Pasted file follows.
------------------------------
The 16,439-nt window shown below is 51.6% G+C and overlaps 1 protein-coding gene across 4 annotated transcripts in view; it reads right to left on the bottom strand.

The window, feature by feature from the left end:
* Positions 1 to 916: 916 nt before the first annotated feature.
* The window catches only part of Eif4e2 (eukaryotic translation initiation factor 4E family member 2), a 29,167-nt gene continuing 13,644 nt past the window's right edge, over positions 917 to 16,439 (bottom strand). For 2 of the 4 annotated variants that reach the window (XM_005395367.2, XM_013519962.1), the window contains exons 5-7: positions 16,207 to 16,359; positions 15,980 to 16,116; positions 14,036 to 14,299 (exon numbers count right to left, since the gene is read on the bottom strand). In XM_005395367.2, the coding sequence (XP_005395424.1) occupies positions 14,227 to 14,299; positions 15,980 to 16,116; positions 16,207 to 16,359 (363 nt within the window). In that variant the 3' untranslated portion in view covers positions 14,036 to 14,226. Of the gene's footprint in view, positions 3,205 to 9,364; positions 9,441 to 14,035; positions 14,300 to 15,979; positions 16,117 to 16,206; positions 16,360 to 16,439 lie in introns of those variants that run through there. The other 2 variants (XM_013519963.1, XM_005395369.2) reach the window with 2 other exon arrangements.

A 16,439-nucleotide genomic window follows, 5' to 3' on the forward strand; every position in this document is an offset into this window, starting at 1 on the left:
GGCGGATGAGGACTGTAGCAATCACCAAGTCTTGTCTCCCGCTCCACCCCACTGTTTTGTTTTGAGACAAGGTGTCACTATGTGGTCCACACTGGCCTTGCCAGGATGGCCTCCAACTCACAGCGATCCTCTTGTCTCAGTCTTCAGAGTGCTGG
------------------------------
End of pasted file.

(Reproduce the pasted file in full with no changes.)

The 16,439-nt window shown below is 51.6% G+C and overlaps 1 protein-coding gene across 4 annotated transcripts in view; it reads right to left on the bottom strand.

The window, feature by feature from the left end:
* Positions 1 to 916: 916 nt before the first annotated feature.
* The window catches only part of Eif4e2 (eukaryotic translation initiation factor 4E family member 2), a 29,167-nt gene continuing 13,644 nt past the window's right edge, over positions 917 to 16,439 (bottom strand). For 2 of the 4 annotated variants that reach the window (XM_005395367.2, XM_013519962.1), the window contains exons 5-7: positions 16,207 to 16,359; positions 15,980 to 16,116; positions 14,036 to 14,299 (exon numbers count right to left, since the gene is read on the bottom strand). In XM_005395367.2, the coding sequence (XP_005395424.1) occupies positions 14,227 to 14,299; positions 15,980 to 16,116; positions 16,207 to 16,359 (363 nt within the window). In that variant the 3' untranslated portion in view covers positions 14,036 to 14,226. Of the gene's footprint in view, positions 3,205 to 9,364; positions 9,441 to 14,035; positions 14,300 to 15,979; positions 16,117 to 16,206; positions 16,360 to 16,439 lie in introns of those variants that run through there. The other 2 variants (XM_013519963.1, XM_005395369.2) reach the window with 2 other exon arrangements.

A 16,439-nucleotide genomic window follows, 5' to 3' on the forward strand; every position in this document is an offset into this window, starting at 1 on the left:
GGCGGATGAGGACTGTAGCAATCACCAAGTCTTGTCTCCCGCTCCACCCCACTGTTTTGTTTTGAGACAAGGTGTCACTATGTGGTCCACACTGGCCTTGCCAGGATGGCCTCCAACTCACAGCGATCCTCTTGTCTCAGTCTTCAGAGTGCTGG